School officials and board members assured the crowd that teachers will not be teaching students to masturbate, or how to perform sexual acts. In fact, the book widely discussed by the speakers at the school board meeting is not even part of the Montgomery school district curriculum.
This book is not affiliated with the school district at all. I want to make this clear. This correspondence that was passed around, spoken about, and read out loud is nothing that we have here. — Superintendent McLoughlin.
School Board President Zelda Spence-Wallace reinforced that the book titled It's Perfectly Normal, will not ever be used in the Montgomery School District.
In Defense of the Drag Queen Story Hour for Children
Skillman resident Staci Anderson, a teacher at Montgomery Upper Middle School and a parent with three children in the Montgomery public schools, spoke in support of the Drag Queen Story Hour.
"The MTEA held two events that received a lot of very ugly responses," she told the board. "I want to thank the ... board, the Montgomery Police department, the district administration, and my fellow MTEA members for all they did to support this opportunity to celebrate our differences and our diversity."
"The message presented was ‘be who you are,’ and the atmosphere of positivity and hope and compassion ... show the collaboration and support that is our district, which is an inclusive and affirming place for all."
She quoted from a book that was given free to all attendees : "To know that we matter; to show that we exist; and that any oppression, we must always resist. As I close my eyes, I thought of prides past; pride means to me, being yourself is a blast. So tomorrow I will march with my family and cheer: Happy pride to all; It's great my family is here."
She received a lot of applause from about 20 people who attended the meeting in support of the new LGBTQ-inclusive curriculum requirement and how the Montgomery school is handling the mandate.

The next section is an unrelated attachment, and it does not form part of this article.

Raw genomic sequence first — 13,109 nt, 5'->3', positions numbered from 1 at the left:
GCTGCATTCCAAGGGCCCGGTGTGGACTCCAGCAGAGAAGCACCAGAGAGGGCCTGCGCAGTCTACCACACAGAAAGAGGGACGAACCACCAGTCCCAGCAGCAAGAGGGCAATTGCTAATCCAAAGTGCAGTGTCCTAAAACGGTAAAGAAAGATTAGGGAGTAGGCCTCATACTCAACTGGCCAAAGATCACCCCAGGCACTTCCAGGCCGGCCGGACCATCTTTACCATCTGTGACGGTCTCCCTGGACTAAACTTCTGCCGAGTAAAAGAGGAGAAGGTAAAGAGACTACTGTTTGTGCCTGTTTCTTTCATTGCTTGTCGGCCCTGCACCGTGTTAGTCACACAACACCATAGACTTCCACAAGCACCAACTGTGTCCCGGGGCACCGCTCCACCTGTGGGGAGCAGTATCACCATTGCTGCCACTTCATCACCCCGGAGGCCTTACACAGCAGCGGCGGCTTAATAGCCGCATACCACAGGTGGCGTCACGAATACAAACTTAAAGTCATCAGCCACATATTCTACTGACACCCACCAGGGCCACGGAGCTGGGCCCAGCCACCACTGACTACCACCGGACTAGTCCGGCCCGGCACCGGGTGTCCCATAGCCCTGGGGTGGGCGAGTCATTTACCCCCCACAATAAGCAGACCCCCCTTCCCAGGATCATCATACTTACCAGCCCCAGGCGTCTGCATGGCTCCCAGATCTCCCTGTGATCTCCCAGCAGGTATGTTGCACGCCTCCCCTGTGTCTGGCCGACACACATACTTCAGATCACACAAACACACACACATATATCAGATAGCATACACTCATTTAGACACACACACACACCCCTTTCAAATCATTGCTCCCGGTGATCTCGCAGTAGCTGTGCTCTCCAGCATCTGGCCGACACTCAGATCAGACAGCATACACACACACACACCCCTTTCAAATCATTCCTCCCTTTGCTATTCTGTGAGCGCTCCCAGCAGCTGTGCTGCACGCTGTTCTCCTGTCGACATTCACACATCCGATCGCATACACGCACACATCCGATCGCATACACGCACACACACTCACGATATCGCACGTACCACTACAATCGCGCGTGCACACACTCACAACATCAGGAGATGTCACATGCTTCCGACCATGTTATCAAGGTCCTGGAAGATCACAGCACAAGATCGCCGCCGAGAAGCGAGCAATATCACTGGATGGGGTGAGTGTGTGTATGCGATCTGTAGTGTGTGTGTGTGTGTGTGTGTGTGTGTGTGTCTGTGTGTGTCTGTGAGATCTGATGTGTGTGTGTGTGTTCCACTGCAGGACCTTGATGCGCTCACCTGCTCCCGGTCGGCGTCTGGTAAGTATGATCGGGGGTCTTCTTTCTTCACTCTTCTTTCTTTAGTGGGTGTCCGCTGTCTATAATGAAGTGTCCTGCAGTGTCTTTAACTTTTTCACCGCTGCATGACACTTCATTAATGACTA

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School Board Asked to Opt Out of the LGBTQ Curriculum
Many in the audience asked the school board to opt out of the new curriculum, most citing that parents have dominion over their children.
Zina Al-Jabary, a parent who has children in Montgomery's elementary schools, told that board that, when it comes to "sexual education, I want to be able to teach my children," she said. "I know what is age appropriate for my children."
Montgomery resident Karen Anderson, agreed with Al-Jabary. "Today, we the parents, are in a fight to maintain that dominion," she told the board, "You are planting seeds, and trying to reform our children's minds, hearts and souls, without parents' permission."
Anderson also asked why the Montgomery High School administration would allow a "Reproductive Rights Walk Out" on May 18. "Who initiated the event?," she asked the board. "I was told it was student-led. ... it was an externally orchestrated attempt to sway our children into thinking abortion is a quick and easy solution to a problem, without providing the other side of the story. It was completely one sided, as far as what was presented at Montgomery's Cougar Stadium that day."
Anderson claimed that outside speakers attended the event. The school board and MHS principal responded that this was false information. All the attendees were in fact current Montgomery students or employees of the school who attended to ensure safety.
Charles Horn of Montgomery Township summed up that Montgomery residents want to see the final curriculum with the books that will be used in Montgomery school. He told the board: "If you think these parents are going to no longer come to these meetings, then you have another think coming."
He attributed the problems to "Marxist communism that is permeating our society."
Superintendent McLoughlin informed the parents and audience members that the school district will be drafting the sex education curriculum over the summer months.
Board president Spence-Wallace said in an interview with The Montgomery News that the school district is working on developing four "Listening Sessions" for parents that would offered online over the summer months. One would address the Health and Physical Education curriculum.
Parents May Opt Out at Any Time
Parent’s Statement of Conflict with Conscience: The New Jersey Department of Education recognizes and respects that some families prefer to have these conversations privately. Pursuant to N.J.S.A. 18A:35-4.7, any child whose parent or guardian presents to the school a signed statement that any part of instruction in health, family life education, or sex education is in conflict with his or her conscience or sincerely held moral or religious beliefs shall be excused from that portion of the course. Parents and guardians seeking to exercise this option should contact their local school principal directly.
Watch the meeting online for the full details. Warning — the meeting is more than four hours long.